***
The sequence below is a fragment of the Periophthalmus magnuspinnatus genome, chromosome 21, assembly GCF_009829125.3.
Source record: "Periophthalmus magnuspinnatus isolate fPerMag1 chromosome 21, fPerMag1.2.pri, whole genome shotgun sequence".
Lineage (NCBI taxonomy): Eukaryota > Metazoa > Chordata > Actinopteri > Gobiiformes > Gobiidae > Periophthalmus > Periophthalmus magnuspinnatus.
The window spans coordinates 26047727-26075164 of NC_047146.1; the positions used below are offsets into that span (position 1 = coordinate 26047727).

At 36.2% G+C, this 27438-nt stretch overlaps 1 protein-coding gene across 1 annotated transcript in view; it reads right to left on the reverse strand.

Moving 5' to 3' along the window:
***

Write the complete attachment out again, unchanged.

The sequence below is a fragment of the Periophthalmus magnuspinnatus genome, chromosome 21, assembly GCF_009829125.3.
Source record: "Periophthalmus magnuspinnatus isolate fPerMag1 chromosome 21, fPerMag1.2.pri, whole genome shotgun sequence".
Lineage (NCBI taxonomy): Eukaryota > Metazoa > Chordata > Actinopteri > Gobiiformes > Gobiidae > Periophthalmus > Periophthalmus magnuspinnatus.
The window spans coordinates 26047727-26075164 of NC_047146.1; the positions used below are offsets into that span (position 1 = coordinate 26047727).

At 36.2% G+C, this 27438-nt stretch overlaps 1 protein-coding gene across 1 annotated transcript in view; it reads right to left on the reverse strand.

Moving 5' to 3' along the window: